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Oh to Believe in Another World

- Wits University

South African premiere of the new topically relevant film by Wits alumnus and world-renowned artist, William Kentridge, will take place at Wits in July.

It happens once in 100 years - at a time when our world is in need of hope, of goodness, of courage, of inspiration, and solutions to global issues - Wits University is celebrating a century of academic and research excellence, social justice, and the advancement of the public good. 

In honour of its centennial anniversary, the University has launched the Wits Centenary Campaign which aims to raise R3 billion to support teaching, research and innovation, students and infrastructure development. To date, the campaign has raised R2.1 billion.

Wits alumnus and world renowned artist, William Kentridge.

A key part of its centennial celebrations is a partnership with alumnus and internationally renowned artist, William Kentridge, to present the South African premiere of the film Oh to Believe in Another World, accompanied by Shostakovich’s Symphony No. 10, which will be performed by the Mzansi National Philharmonic Orchestra, on 28 July 2022 (public show) at the Wits Linder Auditorium (see booking details below). Renowned artistic conductor Joseph Young from the USA will conduct the newly formed Mzansi National Philharmonic Orchestra.

Kentridge, who is the mastermind behind the film, explains that the key task in making the film was to ensure that the symphony did not turn into “film music”, that the series of images and narratives did not overwhelm the music itself, and that it didn’t run as a series of anodyne backdrops.

“Rather, the aim of the film is to tell the story of Shostakovich and his complicated relationship to the state in the Soviet Union, from its early days just after the 1917 revolution, all the way through to Stalin’s death in 1953. It provides the material for thinking visually about the trajectory that Shostakovich had to follow, from the early days of the Soviet Union to the writing of the symphony.”

The production takes a retrospective look at the four decades of the 1920s, 30s, 40s, and 50s, from the perspective of 1953 when Stalin died and the first performance of the symphony was presented. The 1920s were marked by the death of Lenin; the 1930s by the suicide of Mayakovsky; the 1940s by the assassination of Trotsky; and the death of Stalin in the 1950s – and here we are, almost 70 years later.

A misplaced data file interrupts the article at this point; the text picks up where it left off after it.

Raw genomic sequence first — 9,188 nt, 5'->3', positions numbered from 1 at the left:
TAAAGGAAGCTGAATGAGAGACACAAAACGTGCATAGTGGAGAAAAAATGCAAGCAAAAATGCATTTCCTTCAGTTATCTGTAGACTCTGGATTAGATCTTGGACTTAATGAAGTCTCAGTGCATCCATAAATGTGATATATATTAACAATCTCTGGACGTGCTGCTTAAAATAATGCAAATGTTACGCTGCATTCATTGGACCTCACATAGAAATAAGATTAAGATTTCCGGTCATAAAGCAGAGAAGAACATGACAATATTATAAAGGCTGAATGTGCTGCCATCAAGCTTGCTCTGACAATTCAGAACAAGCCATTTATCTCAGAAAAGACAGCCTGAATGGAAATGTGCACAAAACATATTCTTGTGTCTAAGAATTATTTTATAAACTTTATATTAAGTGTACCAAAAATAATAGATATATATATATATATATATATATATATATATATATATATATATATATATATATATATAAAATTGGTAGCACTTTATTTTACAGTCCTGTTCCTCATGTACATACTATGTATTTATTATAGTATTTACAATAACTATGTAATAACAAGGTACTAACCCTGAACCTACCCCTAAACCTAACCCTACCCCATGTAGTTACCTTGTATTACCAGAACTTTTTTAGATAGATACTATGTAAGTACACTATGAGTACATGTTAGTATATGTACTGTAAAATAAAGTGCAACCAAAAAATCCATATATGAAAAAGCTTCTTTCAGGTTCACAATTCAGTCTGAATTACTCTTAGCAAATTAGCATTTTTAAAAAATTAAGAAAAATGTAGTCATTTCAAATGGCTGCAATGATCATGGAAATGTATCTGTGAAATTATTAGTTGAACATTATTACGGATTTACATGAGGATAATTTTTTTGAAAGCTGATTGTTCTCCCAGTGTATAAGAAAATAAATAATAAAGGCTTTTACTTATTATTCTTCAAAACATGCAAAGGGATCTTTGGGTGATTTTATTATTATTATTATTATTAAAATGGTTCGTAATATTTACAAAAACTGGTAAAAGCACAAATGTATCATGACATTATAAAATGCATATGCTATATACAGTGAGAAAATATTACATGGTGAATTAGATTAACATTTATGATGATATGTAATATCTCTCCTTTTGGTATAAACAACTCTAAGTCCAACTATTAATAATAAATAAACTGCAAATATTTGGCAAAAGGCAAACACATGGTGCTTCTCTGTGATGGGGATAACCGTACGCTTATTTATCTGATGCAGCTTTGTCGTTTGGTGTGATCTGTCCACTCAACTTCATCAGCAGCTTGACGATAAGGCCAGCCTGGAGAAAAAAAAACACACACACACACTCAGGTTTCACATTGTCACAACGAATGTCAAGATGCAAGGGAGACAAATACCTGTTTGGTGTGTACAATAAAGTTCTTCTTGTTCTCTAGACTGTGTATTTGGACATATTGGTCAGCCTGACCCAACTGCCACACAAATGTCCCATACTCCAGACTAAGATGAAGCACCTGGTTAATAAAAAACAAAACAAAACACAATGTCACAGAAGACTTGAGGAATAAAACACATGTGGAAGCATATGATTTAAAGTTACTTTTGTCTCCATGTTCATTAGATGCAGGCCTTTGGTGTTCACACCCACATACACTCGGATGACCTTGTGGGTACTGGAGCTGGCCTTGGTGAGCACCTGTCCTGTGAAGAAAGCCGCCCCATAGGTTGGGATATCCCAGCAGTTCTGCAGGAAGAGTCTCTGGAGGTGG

“The report that remains of these decades is in the music of Shostakovich, the one who against expectation got away and survived,” adds Kentridge.

The film is set inside what appears to be an abandoned Soviet museum, which is in fact made of cardboard, on the table in the artist’s studio. Using a miniature camera, the viewer moves through the different halls of the museum, which also includes a community theatre hall, a public swimming pool, a quarry at the side of the main halls, and a corridor of vitrines holding stuffed historical figures.

Kentridge has also donated an edition of prints on the occasion of the Wits Centenary, the proceeds of which will go to deserving Wits art students. Wits vice-chancellor and principal Professor Zeblon Vilakazi, says the university is grateful for this donation from one of its world-renowned alumni. He also recently met with William’s father, Sir Sydney Kentridge, in London, who coincidentally turns 100 in October this year during Wits’ birthday month.  

The next 100 years - A new world filled with possibilities

Wits’ Centenary Campaign, explains Vilakazi, is an opportunity for the university’s global community to celebrate the impact that Wits has had on their lives, a chance to reflect and to look to the future. “Our aim is to attract top teaching and research talent in order to provide the best education to our students while ensuring that we also tackle some of the biggest challenges, both social and technical, that the present and future will bring,” says Vilakazi.

The Centenary Campaign consists of eight priority areas: advancing society, governance and justice; future proofing national treasures; catalysing innovation and entrepreneurship; developing the next generation of leaders; energising alumni support; driving digital transformation; ensuring better health for all; and solving global challenges.

Inviting the people of SA to celebrate this momentous year with Wits, Vilakazi says, “This is an opportune moment for the university to pivot into a new world filled with possibilities, not only to work hard to transform lives today, but to lay the groundwork to ensure that Wits remains a leading, sustainable university for the next 100 years.”

“We must harness the talent and the resources that we have at our disposal to craft a new future for Wits, and to ensure that it benefits and advances humanity. Oh to Believe in Another World, is just the start of this journey,” he concludes.

Read more about the Wits Centenary Campaign at


To book your ticket for the public show on 28 July 2022 at the Wits Linder Auditorium, visit the Webtickets event page: Oh To Believe in Another World

'Oh to Believe in Another World' - a new film by Wits alumnus and world renowned artist, William Kentridge